Film & TV

The Curse of the Gothic Symphony Lingers On

Angelo Franco

A terrific portrayal of passion and perseverance, this film depicts a rather obsessive group of musicians – and an exasperated filmmaker – as they attempt to orchestrate the “Everest” of classical music. Reputed to be the largest, longest, and most complex composition ever written, Havergal Brian’s Symphony No. 1 “The Gothic” is a colossal piece of classical music requiring a number of musicians so vast that it has only been performed four times since its completion in 1927.

‘Philomena,’ ‘Secret Life of Walter Mitty’ Arrive on Home Video

Forrest Hartman

Frears’ movie departs substantially from the book while telling a fascinating tale of motherly love and indicting the Catholic Church’s operation of Magdalene laundries. These facilities, which were designed as rehabilitation centers for unwed mothers, often operated like prisons, and Philomena’s story puts a face to the tragedy many young women endured. In the film, Sixmith (portrayed winningly by Steve Coogan), a journalist, learns that the now elderly Philomena wants to find her lost son. 

Is Cinema Making a Comeback? The Plight of ‘American Hustle’

Mary Kinney

With so many critically acclaimed films out this winter—and a stacked awards season—it’s easy to make the argument for a new Golden Age of cinema: this season, American HustleWolf of Wall StreetTwelve Years a Slave and more films were garnering buzz for their nominations and reviews. Is this the sign of a new boom for cinema? Or does saying the art of film is back a self-fulfilling prophecy? American Hustle was a front-runner this award season and was initially met with fairly consistent acclaim, but with its 10 Oscar nominations, American Hustle left viewers empty-handed. 

‘August: Osage County,’ ‘The Hobbit’ Arrive on Home Video

Forrest Hartman

Two films into the trilogy, Jackson’s vision has been vindicated, as his “Hobbit” movies, particularly “The Desolation of Smaug,” are nearly as exciting and well-rendered as his “Rings” interpretations. Jackson maintains the serious tone that he set in the “Rings” films, and he takes pains to tie the events of the two trilogies together. The result is a continuing Middle Earth epic that should delight both Tolkien aficionados and newcomers alike. 

The Reality Behind Reality TV

Karen Wright

Cut to present-day television viewing. Press the guide button on your TV remote and you will notice that the most popular genre of shows are now “Reality.” And while almost every person will declare that reality television is not real, a startling number of new shows are constantly being produced because there are viewers to receive them. Even as naysayers publicly castigate Juan Pablo Galavis, the latest bachelor on the hit ABC “reality” series, the franchise just wrapped up its 18th season, with the next bachelorette already selected to star in the hit spin-off.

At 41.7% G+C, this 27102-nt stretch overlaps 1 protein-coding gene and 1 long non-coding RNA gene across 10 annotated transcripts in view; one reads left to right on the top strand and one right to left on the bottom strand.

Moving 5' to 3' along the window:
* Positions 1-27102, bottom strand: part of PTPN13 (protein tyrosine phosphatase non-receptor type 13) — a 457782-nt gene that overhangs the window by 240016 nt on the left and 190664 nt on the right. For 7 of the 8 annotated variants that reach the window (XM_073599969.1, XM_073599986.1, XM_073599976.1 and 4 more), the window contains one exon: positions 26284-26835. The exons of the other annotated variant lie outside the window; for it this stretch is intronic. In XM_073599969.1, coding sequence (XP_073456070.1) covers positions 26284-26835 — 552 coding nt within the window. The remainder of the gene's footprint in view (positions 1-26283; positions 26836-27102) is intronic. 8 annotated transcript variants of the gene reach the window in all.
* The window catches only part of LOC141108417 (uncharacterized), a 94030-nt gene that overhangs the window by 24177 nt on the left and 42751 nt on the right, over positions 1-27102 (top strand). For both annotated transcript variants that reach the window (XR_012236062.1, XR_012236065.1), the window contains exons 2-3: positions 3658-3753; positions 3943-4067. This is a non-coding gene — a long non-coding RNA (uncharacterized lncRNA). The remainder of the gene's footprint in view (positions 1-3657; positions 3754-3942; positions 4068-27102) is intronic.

‘Anchor Man 2,’ ‘47 Ronin’ Arrive on Home Video

Forrest Hartman

“Anchor Man 2” ratchets up the silliness, moving the characters several years forward to the advent of 24-hour cable news channels. As the movie begins, former San Diego news anchor Ron Burgundy (Ferrell) is co-hosting a New York program with his now-wife Veronica Corningstone (Christina Applegate). Their seemingly sound relationship breaks down when Veronica is offered a slot on the coveted evening news and Ron is simultaneously fired. 

‘The Wolf of Wall Street,’ ‘Frozen’ Arrive on Home Video

Forrest Hartman

In “The Wolf of Wall Street,” director Martin Scorsese presents a picture of Jordan Belfort that is so over the top and unapologetically vulgar that it’s easy to write the film off as exaggeration… until one realizes that Belfort says everything is true. Belfort is a former Wall Street swindler whose fraudulent actions cost investors approximately $200 million. By his own admission, he was also a sexually promiscuous drug addict at the time of his crimes. ​

'American Hustle,’ Mandela’ Arrive on Home Video

Forrest Hartman

Every year, one movie, for one reason or another, grabs more critical acclaim than it deserves. In 2013, that film was “American Hustle,” a David O. Russell dramedy that – along with “Gravity” – was the most-nominated picture in competition during the 2014 Oscars. That “Hustle” failed to turn any of its 10 nominations to gold supports my contention that the movie’s parts are more noteworthy than its whole.  

Making Sense of a Chaotic Universe in ‘Particle Fever’

William Eley

Appropriately, and in accordance with the universe-sized endeavor of which Particle Fever documents, the film’s style is of a predictable, cinema verite formulation: enmeshing moments of planet-rattling scientific discovery with footage of its purveyors training for marathons along Swiss country roads, engaging in impromptu ping-pong matches under cruel, institutional lighting and, of course, confessing their concerns about the potential “end of Physics” via Skype. 

‘Inside Llewyn Davis,’ ‘The Book Thief’ Arrive on Home Video

Forrest Hartman

Filmmaking brothers Joel and Ethan Coen are treasures of modern cinema who somehow craft one great movie after another, regardless of the genre they explore. In 2010, they reinvigorated the Western with a beautiful adaptation of the 1968 Charles Portis novel “True Grit.” Their latest film, “Inside Llewyn Davis,” treads different territory but is just as compelling. Set in 1961, the film introduces viewers to Llewyn Davis (Oscar Isaac), a fictional folk singer struggling to make it in New York’s Greenwich Village. 

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